Household- and Area-Level Differences in Burglary Risk and Security Availability over Time
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This chapter is based upon findings from a project which sought to establish which burglary security devices work for whom and in what context. A large body of previous research suggests that crime risk and vulnerability vary across individuals, households and areas. From this, we can assume that anti-burglary security devices may not exert the same protective effect for all households in all areas. Certain households may also be less likely to have anti-burglary devices installed at all. This chapter investigates how household and area differences may explain unequal burglary risks and security availability. It examines the relationship between burglary risk and the availability of the most effective security device combination ‘on a budget’ – window locks, internal lights on a timer, double door locks and external lights on a sensor (WIDE) – across population groups of different ethnicities, household composition, tenure, income, number of cars, and type of area of residence from 1993 to 2011/2012. It thus provides context to the security hypothesis for the crime drop using burglary in England and Wales as a case study.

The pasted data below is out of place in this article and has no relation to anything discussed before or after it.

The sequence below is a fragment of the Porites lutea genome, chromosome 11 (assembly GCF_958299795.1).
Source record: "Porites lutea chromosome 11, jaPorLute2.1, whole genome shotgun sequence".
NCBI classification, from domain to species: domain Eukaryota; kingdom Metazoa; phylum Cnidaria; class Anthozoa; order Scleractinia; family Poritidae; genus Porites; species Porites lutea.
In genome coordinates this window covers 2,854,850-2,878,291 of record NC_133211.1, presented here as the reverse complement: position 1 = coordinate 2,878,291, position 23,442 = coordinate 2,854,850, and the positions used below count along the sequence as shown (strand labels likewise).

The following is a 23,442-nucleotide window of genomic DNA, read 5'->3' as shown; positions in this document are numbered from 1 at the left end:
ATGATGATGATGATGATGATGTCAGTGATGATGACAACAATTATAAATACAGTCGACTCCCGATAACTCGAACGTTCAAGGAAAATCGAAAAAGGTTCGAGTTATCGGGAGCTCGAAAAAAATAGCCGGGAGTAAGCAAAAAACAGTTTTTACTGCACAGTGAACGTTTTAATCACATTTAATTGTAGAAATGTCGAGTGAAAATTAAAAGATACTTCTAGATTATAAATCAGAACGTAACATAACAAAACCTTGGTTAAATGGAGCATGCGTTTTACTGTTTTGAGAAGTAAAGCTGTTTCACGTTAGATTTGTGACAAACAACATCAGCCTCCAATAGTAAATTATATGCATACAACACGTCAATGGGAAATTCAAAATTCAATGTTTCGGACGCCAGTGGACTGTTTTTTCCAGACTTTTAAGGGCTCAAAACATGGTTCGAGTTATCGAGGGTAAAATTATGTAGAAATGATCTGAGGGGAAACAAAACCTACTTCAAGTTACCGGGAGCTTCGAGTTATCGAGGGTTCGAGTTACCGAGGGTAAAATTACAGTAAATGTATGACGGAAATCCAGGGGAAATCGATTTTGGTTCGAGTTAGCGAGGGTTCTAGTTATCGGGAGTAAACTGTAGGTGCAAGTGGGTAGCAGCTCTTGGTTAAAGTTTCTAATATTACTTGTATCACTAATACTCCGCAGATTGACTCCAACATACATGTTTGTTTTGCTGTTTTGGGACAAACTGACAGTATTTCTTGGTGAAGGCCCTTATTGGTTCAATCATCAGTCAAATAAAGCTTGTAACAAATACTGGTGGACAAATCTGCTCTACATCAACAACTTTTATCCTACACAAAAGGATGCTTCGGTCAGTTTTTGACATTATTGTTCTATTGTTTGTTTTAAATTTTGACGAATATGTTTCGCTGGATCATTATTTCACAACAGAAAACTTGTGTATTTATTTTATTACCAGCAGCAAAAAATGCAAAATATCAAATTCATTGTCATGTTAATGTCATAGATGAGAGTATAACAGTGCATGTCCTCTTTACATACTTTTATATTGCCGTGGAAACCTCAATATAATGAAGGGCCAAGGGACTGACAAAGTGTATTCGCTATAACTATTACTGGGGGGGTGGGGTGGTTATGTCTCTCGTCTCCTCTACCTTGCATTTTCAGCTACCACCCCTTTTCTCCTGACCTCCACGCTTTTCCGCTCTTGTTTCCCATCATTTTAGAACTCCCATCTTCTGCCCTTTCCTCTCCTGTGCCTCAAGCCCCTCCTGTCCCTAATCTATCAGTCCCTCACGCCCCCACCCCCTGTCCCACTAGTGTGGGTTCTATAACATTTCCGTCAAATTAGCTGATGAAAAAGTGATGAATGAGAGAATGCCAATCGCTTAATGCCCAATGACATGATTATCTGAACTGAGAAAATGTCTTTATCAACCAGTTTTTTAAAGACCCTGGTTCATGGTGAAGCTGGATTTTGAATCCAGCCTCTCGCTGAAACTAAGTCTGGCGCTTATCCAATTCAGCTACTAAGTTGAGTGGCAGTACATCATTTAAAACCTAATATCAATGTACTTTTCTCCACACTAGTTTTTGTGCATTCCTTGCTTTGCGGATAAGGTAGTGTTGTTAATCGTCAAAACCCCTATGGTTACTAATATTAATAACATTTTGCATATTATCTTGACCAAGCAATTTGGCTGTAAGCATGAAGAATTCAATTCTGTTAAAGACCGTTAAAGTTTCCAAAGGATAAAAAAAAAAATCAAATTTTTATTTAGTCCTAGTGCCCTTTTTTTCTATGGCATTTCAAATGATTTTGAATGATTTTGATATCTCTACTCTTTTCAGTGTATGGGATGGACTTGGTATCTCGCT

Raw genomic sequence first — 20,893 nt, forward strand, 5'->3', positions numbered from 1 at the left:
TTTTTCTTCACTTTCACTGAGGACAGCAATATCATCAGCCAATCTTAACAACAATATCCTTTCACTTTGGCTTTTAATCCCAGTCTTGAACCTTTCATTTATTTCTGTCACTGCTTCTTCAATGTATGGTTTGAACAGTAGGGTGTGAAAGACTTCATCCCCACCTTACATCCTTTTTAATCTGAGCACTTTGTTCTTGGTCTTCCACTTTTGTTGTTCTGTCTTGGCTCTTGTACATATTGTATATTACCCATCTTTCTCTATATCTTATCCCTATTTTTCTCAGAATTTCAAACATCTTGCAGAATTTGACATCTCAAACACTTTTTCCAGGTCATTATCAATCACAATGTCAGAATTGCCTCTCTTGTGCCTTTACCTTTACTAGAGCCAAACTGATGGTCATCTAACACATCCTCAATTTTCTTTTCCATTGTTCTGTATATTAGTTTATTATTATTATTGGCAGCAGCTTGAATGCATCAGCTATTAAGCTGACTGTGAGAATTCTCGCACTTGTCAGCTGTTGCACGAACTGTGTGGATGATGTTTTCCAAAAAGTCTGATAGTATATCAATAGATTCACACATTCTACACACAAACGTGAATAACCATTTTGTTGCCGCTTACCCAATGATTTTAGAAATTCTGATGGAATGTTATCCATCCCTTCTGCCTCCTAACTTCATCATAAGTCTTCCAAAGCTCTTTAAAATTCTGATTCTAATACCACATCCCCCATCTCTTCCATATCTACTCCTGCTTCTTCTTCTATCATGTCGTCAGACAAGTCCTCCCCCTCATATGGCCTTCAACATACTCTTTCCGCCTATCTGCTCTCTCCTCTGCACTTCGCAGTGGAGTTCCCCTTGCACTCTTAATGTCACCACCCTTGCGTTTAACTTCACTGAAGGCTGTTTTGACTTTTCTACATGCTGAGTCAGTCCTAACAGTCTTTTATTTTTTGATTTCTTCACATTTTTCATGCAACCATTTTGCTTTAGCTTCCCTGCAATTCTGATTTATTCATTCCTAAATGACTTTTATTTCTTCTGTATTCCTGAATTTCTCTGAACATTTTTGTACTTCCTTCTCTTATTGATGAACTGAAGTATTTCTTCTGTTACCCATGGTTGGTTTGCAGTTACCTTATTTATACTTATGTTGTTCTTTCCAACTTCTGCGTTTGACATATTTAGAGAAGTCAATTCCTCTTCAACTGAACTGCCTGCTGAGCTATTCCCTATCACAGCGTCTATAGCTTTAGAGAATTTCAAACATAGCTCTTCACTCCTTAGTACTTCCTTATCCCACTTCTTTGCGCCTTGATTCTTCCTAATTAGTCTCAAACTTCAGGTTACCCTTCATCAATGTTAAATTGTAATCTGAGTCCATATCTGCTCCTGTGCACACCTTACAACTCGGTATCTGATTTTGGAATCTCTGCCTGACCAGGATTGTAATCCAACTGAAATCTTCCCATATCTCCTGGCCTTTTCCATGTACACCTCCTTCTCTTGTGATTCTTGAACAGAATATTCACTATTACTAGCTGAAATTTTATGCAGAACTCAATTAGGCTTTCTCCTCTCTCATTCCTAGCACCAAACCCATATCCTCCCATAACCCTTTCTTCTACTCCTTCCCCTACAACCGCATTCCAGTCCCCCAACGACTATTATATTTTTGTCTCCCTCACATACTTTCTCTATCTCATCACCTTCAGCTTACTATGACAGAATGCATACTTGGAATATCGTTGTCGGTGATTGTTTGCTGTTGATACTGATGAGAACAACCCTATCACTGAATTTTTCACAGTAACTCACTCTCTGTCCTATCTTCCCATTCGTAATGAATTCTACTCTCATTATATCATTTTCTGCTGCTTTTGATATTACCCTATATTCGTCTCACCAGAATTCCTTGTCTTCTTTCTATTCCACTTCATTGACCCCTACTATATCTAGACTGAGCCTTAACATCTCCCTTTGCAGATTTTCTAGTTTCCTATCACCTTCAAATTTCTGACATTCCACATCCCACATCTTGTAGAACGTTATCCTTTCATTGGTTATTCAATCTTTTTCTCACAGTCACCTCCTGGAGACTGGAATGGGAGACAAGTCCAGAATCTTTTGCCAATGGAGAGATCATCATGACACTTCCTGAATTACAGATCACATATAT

KeywordsBurglary protection trends Domestic burglary trends Socio-economic factors Unequal security availability Uneven crime drop Victimisation divides
Crime Survey for England and Wales
Department for Work and Pensions
Familiarity, Accessibility, Visibility, Occupancy, Rewards
Houses in multiple occupation
Household Reference Person
Office for National Statistics
Window and door locks
Window locks, door locks and security chains
Window locks, door locks, security chains and CCTV cameras
External lights on a sensor, window and door locks
Window locks, internal lights on a timer, double door locks and external lights on a sensor
The authors are grateful to Dr. James Hunter and Professor Nick Tilley for insightful comments. Any errors are the authors’ responsibility.
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